June 6-8, 2017: 8:30 am – 5:00 pm daily (3-day course)
June 9, 2017 (optional design critique)
Washington Laboratories Ltd.
7560 Lindbergh Drive
Gaithersburg, MD 20879
How to Design Printed Circuit Assemblies & Enclosures for EMI-EMC Compliance
SPECIAL BENEFIT: Daily Laboratory Tour & Demo + Day Four Optional Design Critique
This course is for three full days of instruction.
If you are a design or compliance engineer, it pays for you to know how and why EMI testing is conducted, as well as the typical causes of failure. This course offers all of the EMI information you’ll need to design compliant Printed Circuit Boards (PCBs)—including design considerations at CAE and CAD levels—for you to provide a compliant radiation/susceptibility product. You’ll examine ways to prevent common EMI/EMC problems regarding power supplies, cables, connectors, slots, discontinuity of ground planes and more. This three-day class will focus on EMI and RFI issues regarding PCBs, computers, analog designs and systems, along with relevant EMI regulations in the U.S., the European Union and Asia. Highlights include PCB radiation basics, radiation and bypass on PCBs, PCB radiation suppression techniques, grounding designs/filtering, crosstalk/termination, power and ground planes, antenna loops, spread spectrum clocking, and differential-mode and common-mode radiation. Enclosure and supplemental control techniques are presented as a part of design where the PCB control measures are restricted.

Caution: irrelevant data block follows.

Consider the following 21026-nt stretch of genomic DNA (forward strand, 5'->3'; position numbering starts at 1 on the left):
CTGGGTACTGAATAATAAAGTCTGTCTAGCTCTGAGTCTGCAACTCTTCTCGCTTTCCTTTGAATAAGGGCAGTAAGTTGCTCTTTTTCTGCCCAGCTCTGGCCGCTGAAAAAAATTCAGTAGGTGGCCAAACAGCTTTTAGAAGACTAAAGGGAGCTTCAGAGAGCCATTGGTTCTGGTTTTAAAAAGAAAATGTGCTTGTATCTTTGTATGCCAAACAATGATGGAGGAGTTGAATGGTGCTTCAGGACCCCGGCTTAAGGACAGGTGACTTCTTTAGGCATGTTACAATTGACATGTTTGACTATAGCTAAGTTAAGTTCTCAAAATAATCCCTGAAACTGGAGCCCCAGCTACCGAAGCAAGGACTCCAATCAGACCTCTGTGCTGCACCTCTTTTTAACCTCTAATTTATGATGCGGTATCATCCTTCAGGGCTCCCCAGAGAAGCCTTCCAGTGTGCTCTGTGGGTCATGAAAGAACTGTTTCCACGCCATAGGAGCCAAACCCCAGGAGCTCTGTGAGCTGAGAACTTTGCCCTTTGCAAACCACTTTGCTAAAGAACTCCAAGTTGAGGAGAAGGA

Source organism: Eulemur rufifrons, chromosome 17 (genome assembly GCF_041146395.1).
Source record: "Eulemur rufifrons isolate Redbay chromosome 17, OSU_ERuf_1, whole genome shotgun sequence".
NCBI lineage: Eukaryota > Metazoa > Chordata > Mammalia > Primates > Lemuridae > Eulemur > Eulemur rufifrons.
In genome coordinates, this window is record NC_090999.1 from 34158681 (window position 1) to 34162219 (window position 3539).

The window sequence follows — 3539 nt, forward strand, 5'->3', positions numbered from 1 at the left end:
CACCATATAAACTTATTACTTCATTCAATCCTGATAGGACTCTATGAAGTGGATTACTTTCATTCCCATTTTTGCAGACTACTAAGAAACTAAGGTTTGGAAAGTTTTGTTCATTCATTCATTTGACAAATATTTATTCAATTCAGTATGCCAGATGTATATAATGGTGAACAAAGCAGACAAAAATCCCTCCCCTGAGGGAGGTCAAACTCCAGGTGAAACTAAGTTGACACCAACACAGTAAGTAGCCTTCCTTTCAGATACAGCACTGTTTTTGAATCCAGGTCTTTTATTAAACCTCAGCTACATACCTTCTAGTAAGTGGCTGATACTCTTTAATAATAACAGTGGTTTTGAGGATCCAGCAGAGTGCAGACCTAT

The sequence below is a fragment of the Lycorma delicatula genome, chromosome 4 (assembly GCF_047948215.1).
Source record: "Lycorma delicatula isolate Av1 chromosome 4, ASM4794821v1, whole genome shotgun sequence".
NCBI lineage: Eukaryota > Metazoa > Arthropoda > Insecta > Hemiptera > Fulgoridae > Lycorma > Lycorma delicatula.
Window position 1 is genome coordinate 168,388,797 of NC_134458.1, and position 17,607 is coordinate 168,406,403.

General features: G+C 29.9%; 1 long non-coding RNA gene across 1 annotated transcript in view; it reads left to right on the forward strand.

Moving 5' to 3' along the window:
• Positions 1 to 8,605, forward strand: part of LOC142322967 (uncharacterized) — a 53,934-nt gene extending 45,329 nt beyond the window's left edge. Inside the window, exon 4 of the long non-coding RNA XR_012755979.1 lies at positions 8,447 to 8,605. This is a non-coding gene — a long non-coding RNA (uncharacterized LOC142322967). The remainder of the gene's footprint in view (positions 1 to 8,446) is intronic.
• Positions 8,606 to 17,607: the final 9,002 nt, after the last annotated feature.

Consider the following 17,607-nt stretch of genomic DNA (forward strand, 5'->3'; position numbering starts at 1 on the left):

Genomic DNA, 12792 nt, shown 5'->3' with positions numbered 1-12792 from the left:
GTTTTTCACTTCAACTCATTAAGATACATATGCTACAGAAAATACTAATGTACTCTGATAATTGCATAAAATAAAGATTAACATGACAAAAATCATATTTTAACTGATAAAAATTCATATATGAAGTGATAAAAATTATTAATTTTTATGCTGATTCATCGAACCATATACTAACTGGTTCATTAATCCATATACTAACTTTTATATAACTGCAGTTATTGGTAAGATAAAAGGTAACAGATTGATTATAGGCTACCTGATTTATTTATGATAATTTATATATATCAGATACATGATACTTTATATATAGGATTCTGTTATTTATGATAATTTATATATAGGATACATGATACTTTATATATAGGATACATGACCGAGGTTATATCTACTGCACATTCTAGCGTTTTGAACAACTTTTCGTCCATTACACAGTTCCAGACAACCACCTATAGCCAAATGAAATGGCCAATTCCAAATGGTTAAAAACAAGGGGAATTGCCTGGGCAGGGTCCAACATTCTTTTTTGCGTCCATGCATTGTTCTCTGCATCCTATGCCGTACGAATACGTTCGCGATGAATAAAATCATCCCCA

Who Should Attend
This course is directed for digital logic engineers, EMC specialists, technicians, PCB layout professionals, IC package designers, engineering managers, project managers, and others who need a working knowledge of electromagnetic compatibility engineering principles.
Frequency, time, and distance; lumped versus distributed systems, four kinds of reactance, ordinary and mutual capacitance and inductance.
EMI, source, path and receptor; threats, EMI issues, EMI regulations.
CONDUCTING A COMPLIANCE TEST WITH EMPHASIS ON THE PCB AND ENCLOSURE
Conducted emissions, radiated emissions, RF immunity, conducted RF immunity, ESD, lightening, electrical fast transient, shock and EMP.
EMI DESIGN REQUIREMENTS FOR PCBs
Interference coupling mechanism, CM radiation, antenna loops, basics of PCB radiation, PCB suppression techniques, design for immunity, switching mode power supplies (SMPS)
DESIGN CONSIDERATIONS FOR EMI COMPATIBILITY
Crosstalk – inductive/capacitive, forward/backward – how does it occur? Why does it cause radiation how is it minimized? Picket fences, Cu fills, spread spectrum clocking, bypass and radiation on PCBs, Near/Far field, differential/common coupling modes and resonance, analog circuitry.